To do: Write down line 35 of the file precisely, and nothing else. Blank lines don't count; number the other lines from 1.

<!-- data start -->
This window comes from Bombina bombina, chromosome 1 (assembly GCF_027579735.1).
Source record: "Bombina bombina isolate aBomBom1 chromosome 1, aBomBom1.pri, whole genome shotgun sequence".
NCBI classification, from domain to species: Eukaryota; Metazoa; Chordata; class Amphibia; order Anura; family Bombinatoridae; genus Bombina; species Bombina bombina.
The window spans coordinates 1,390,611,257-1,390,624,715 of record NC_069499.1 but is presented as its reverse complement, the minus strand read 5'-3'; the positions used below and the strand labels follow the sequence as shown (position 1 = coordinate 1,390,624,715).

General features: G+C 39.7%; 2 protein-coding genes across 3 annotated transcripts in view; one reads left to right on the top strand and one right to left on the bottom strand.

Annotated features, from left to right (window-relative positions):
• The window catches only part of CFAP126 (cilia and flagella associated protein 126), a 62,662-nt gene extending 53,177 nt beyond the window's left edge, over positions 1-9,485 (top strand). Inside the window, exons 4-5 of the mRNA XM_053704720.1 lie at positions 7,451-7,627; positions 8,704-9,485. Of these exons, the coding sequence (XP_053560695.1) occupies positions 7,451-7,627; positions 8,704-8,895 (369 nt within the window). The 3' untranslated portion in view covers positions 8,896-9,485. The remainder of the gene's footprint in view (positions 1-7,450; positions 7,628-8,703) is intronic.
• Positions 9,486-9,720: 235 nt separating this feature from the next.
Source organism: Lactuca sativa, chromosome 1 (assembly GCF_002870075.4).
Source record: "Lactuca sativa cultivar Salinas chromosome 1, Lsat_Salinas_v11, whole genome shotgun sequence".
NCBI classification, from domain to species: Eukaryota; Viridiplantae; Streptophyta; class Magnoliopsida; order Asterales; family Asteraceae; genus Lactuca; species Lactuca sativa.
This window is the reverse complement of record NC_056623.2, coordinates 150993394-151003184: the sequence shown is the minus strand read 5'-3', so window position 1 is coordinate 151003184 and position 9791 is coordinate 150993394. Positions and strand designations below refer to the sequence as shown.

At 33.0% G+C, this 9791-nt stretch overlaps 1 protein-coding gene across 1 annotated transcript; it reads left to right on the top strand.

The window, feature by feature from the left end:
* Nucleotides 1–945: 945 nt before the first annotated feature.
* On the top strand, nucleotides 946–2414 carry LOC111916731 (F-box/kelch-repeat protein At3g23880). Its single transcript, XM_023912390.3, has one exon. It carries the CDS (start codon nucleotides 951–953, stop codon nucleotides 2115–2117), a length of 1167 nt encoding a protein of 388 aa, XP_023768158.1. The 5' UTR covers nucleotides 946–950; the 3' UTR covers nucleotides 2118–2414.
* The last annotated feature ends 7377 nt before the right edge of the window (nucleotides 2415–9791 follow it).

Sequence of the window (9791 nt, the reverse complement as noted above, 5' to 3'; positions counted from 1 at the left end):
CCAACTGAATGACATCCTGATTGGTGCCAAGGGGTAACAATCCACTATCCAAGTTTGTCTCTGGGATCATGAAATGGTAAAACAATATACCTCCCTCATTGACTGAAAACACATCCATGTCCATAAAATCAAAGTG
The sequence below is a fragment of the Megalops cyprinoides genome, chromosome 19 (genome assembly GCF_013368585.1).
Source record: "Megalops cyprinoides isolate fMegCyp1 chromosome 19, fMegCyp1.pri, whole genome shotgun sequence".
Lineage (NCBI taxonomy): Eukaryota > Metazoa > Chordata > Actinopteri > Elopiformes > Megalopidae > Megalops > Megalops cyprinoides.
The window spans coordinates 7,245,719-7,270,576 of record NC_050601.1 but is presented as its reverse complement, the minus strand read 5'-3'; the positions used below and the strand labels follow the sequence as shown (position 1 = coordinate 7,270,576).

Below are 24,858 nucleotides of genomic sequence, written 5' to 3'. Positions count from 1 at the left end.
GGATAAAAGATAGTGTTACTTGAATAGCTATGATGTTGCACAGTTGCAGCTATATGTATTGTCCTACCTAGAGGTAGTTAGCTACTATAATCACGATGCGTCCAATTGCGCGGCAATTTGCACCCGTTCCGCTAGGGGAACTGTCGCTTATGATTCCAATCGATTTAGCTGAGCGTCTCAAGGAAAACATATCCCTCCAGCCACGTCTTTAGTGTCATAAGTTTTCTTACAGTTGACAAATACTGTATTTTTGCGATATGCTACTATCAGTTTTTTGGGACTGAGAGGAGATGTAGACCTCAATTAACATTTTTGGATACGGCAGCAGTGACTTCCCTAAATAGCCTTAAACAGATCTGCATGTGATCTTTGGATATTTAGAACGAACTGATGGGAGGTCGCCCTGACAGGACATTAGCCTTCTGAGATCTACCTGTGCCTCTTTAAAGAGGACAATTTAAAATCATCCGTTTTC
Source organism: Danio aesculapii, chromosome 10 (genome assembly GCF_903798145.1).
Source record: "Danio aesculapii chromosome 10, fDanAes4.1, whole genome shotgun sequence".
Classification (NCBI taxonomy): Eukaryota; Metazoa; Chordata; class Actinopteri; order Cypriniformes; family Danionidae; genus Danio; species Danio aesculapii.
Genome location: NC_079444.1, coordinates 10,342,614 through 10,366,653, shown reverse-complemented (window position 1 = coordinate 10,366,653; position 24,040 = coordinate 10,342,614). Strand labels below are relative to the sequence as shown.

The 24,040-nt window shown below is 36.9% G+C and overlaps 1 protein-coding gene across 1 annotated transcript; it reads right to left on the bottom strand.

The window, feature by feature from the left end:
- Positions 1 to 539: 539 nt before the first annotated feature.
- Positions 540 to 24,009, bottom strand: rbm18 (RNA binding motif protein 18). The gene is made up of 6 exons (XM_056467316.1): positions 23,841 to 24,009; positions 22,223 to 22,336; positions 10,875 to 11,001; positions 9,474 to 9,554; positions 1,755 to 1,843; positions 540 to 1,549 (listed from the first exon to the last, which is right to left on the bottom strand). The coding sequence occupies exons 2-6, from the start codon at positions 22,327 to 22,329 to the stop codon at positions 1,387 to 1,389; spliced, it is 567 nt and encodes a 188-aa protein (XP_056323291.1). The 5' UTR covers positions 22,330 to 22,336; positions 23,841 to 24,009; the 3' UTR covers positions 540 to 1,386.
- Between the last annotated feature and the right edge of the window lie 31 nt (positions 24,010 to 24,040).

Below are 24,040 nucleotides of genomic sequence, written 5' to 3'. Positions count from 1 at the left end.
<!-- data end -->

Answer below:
Below are 24,040 nucleotides of genomic sequence, written 5' to 3'. Positions count from 1 at the left end.